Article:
B4 Light- and voltage-activated, membrane-anchored enzymes
State of the art
Controlling the catalytic activity of enzymes is one of the central goals in biocatalysis. Nature has designed a large variety of control mechanisms of impressive robustness. These systems often comprise a combination of sensory and catalytic modules, the function of which relies on concerted conformational changes induced by the sensor. From an experimental point of view, systems using sensors for light, voltage, or redox potential are most attractive, because they represent well-defined and easy-to-control input signals.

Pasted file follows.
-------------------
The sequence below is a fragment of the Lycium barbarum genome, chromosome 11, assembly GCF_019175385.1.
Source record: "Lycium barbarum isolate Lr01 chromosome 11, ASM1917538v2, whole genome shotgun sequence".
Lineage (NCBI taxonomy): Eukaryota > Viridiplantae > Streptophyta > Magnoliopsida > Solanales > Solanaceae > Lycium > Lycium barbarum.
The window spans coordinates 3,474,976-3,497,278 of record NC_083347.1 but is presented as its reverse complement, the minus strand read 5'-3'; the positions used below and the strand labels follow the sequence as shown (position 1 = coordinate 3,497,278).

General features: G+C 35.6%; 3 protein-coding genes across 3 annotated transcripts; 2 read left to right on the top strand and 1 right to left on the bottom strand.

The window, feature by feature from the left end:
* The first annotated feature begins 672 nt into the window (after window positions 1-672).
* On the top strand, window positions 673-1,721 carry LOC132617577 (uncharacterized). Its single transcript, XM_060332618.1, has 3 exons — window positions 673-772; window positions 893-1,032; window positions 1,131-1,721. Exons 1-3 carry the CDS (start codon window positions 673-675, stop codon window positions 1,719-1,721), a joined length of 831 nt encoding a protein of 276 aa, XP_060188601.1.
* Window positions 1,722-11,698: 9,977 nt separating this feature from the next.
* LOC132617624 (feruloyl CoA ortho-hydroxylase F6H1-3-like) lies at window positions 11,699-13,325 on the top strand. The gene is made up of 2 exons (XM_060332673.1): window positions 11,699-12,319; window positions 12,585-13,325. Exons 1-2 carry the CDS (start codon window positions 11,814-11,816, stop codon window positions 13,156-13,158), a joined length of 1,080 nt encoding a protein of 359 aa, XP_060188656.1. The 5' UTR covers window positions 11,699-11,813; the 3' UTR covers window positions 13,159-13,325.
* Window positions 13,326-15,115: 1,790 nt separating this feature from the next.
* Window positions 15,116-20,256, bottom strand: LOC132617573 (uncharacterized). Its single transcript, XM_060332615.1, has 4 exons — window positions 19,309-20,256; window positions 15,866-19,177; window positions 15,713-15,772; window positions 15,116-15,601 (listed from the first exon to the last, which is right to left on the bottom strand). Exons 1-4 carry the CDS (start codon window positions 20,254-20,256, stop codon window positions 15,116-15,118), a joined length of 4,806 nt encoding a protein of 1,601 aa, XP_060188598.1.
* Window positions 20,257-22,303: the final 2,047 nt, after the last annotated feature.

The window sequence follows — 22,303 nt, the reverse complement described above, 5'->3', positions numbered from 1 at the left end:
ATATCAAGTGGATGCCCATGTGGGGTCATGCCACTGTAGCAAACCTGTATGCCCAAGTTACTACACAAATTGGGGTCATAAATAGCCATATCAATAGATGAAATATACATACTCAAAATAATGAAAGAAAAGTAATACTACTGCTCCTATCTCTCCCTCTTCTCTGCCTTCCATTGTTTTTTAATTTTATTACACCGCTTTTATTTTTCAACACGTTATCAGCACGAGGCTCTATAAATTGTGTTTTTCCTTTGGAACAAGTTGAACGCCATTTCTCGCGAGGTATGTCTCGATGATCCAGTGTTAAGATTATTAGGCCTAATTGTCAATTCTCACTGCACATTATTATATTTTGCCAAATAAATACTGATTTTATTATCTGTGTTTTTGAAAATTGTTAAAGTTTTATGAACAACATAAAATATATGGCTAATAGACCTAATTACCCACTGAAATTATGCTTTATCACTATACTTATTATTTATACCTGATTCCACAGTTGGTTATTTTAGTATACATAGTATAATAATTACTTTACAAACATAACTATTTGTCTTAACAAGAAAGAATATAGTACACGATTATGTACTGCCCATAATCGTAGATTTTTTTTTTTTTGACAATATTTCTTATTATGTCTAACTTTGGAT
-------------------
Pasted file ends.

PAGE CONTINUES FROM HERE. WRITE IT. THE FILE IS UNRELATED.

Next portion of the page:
In this research field, we will study enzyme complexes consisting of a catalytic and a light- or voltage-sensor module to gain insights into the structural and dynamic aspects involved in these regulation systems. In particular, we will use phosphatases and adenylate cyclases (ACs), which catalyse the production of phosphatidyl-inositol-biphosphate (PIP2 from PIP3) and cyclic-adenosyl monophosphate (cAMP) from ATP, respectively. The sensor modules of these systems are either membrane-associated blue-light receptors (BLUF), membrane-inserted green-light receptors (rhodopsins), or voltage sensors. Even though a substantial amount of information is already known for the individual modules, the properties of the coupled systems are largely unknown.